As is the case in Arkansas, the name Jon Gruden is being kicked around all over Tennessee. Gruden was a grad assistant at UT in the 1980s, married a UT cheerleader, and has told a number of people that Tennessee and Notre Dame would be the two college jobs he’d consider taking. But would a longtime pro coach really take less money to do more work (meaning: recruit)? If Gruden has a choice between an NFL gig and a college job, it’s hard to imagine him picking the lower-level opening.
Overall, you see the blurry picture. In one way, Dooley already appears to be warming under a heat lamp like a dead duck at your local Chinese buffet. At the same time, there are several mitigating factors that could lead to his survival.
And apparently the coach’s survival was even an issue after last season, which puts yet another twist on this issue.
Two sources very close to the Tennessee program have told MrSEC.com that Dooley actually discussed a buyout with Hart and Tennessee after last season’s loss to Kentucky. A third source further confirmed that story yesterday.
Knowing that his team quit on him versus UK and that fan negativity was growing, Dooley — as the story goes — approached the school and offered to just hit the road if they’d give him his buyout. Tennessee officials reportedly told him they would not buy him out for $5 million since he was the guy asking out. Dooley wouldn’t negotiate down the buyout, UT tried to call his bluff by not offering contract extensions to his assistants, but Dooley stuck it out anyway, hired new seven assistants — who had to be given multi-year contracts anyway — and tried to fix his program.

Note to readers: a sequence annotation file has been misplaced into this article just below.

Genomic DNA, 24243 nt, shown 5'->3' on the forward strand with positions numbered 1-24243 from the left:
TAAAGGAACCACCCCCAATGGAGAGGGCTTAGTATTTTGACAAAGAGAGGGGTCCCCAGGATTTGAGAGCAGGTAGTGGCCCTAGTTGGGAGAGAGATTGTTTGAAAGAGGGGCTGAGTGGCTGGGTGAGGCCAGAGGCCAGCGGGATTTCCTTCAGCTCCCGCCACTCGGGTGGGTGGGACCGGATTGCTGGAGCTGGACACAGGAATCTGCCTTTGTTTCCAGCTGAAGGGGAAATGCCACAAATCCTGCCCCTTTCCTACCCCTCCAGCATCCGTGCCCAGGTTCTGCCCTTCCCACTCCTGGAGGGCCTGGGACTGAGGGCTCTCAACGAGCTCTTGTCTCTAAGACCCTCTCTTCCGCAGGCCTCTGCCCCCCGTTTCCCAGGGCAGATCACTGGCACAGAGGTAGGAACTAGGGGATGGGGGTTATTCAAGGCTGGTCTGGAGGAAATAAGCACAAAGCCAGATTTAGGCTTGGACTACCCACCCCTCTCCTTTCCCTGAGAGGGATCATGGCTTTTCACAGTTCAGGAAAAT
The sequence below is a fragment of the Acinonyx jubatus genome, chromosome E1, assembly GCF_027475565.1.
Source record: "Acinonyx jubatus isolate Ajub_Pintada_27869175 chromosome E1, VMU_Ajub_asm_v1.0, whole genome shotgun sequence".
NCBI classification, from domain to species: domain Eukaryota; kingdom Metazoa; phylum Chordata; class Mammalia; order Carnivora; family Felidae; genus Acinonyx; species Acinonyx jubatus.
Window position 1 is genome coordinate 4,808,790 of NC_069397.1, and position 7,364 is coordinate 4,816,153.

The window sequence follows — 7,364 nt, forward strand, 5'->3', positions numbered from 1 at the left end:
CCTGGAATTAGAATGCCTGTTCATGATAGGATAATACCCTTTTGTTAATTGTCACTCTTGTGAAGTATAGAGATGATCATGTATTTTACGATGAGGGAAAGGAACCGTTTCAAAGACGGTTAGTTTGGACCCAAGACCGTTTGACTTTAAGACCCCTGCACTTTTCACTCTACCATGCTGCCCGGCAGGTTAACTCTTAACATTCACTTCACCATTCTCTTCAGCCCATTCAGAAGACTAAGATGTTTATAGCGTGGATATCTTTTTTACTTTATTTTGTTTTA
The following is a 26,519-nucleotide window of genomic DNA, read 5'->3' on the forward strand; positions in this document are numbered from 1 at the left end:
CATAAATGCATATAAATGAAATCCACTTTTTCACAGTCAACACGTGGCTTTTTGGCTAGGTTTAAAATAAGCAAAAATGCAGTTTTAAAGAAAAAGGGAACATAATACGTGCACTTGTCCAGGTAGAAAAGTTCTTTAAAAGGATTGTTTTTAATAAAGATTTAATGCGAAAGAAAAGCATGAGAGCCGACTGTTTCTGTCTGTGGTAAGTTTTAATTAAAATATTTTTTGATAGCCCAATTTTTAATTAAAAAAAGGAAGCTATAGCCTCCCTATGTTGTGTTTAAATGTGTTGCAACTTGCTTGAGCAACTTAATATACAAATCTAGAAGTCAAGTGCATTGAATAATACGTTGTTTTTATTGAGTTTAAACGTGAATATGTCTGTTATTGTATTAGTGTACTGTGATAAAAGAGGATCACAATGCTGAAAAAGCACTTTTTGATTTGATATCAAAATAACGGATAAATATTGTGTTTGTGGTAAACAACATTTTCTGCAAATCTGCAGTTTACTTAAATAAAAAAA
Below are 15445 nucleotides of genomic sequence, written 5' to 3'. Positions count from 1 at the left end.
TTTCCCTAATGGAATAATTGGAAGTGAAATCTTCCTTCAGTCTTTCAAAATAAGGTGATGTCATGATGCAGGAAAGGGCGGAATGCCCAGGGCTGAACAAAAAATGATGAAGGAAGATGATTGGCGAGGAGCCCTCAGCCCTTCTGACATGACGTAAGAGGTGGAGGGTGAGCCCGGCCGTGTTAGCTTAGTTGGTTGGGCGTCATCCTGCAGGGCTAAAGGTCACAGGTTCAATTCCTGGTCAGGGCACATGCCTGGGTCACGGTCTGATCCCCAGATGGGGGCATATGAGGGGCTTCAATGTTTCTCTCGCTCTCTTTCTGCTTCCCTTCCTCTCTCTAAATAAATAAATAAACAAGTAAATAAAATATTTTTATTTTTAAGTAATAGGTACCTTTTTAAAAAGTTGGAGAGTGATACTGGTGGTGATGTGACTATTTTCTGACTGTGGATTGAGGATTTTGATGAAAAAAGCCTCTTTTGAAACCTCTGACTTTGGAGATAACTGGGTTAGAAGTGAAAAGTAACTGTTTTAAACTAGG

If that information is correct it’s hard to imagine Dooley surviving in Knoxville. (Whether those discussions took place or not, don’t expect UT or Dooley to confirm them.)
But this is all part of the back-and-forth of Tennessee’s current “Dooley debate.” There are those in the Tennessee administration who feel it’s time to make a change. There are others who believe the school must give Dooley one more year in order to avoid jumping right back onto the coaching carousel.
One UT official asked me this morning how long it took Steve Spurrier to turn around South Carolina. Hint: Longer than three seasons.
In the end, all of this will likely come down not to black and white, but to green. If UT’s administration feels keeping Dooley will provide greater long-term financial benefit, they’ll keep him and put up with a season of empty seats in an effort to let him prove himself. If those same folks feel the school can’t afford to fall further behind financially in the short-term and/or that Dooley isn’t heading in the right direction, then he’s a goner.
For the sake of Tennessee’s recruiting, that debate needs to end soon. Hot seat coaches usually don’t sign hot-shot recruiting classes.